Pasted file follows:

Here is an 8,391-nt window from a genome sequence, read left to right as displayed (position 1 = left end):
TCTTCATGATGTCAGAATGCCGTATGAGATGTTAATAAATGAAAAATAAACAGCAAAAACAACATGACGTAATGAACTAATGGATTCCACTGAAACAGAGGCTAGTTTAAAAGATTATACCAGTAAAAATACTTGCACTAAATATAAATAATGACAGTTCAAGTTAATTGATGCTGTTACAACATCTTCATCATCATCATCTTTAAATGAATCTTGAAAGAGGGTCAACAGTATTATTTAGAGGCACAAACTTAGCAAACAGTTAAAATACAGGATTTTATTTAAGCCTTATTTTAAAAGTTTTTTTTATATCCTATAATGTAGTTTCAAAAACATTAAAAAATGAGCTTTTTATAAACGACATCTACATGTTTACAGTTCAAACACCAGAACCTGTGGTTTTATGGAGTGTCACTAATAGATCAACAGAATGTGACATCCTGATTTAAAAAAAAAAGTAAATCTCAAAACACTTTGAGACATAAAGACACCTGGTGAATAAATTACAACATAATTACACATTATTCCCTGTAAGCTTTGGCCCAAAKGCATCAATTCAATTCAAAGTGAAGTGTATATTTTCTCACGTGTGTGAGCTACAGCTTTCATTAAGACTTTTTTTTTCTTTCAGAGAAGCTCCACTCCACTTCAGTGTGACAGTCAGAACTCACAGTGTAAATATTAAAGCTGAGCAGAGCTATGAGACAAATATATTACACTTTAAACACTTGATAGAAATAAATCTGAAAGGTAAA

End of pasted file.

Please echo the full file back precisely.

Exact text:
Here is an 8,391-nt window from a genome sequence, read left to right as displayed (position 1 = left end):
TCTTCATGATGTCAGAATGCCGTATGAGATGTTAATAAATGAAAAATAAACAGCAAAAACAACATGACGTAATGAACTAATGGATTCCACTGAAACAGAGGCTAGTTTAAAAGATTATACCAGTAAAAATACTTGCACTAAATATAAATAATGACAGTTCAAGTTAATTGATGCTGTTACAACATCTTCATCATCATCATCTTTAAATGAATCTTGAAAGAGGGTCAACAGTATTATTTAGAGGCACAAACTTAGCAAACAGTTAAAATACAGGATTTTATTTAAGCCTTATTTTAAAAGTTTTTTTTATATCCTATAATGTAGTTTCAAAAACATTAAAAAATGAGCTTTTTATAAACGACATCTACATGTTTACAGTTCAAACACCAGAACCTGTGGTTTTATGGAGTGTCACTAATAGATCAACAGAATGTGACATCCTGATTTAAAAAAAAAAGTAAATCTCAAAACACTTTGAGACATAAAGACACCTGGTGAATAAATTACAACATAATTACACATTATTCCCTGTAAGCTTTGGCCCAAAKGCATCAATTCAATTCAAAGTGAAGTGTATATTTTCTCACGTGTGTGAGCTACAGCTTTCATTAAGACTTTTTTTTTCTTTCAGAGAAGCTCCACTCCACTTCAGTGTGACAGTCAGAACTCACAGTGTAAATATTAAAGCTGAGCAGAGCTATGAGACAAATATATTACACTTTAAACACTTGATAGAAATAAATCTGAAAGGTAAA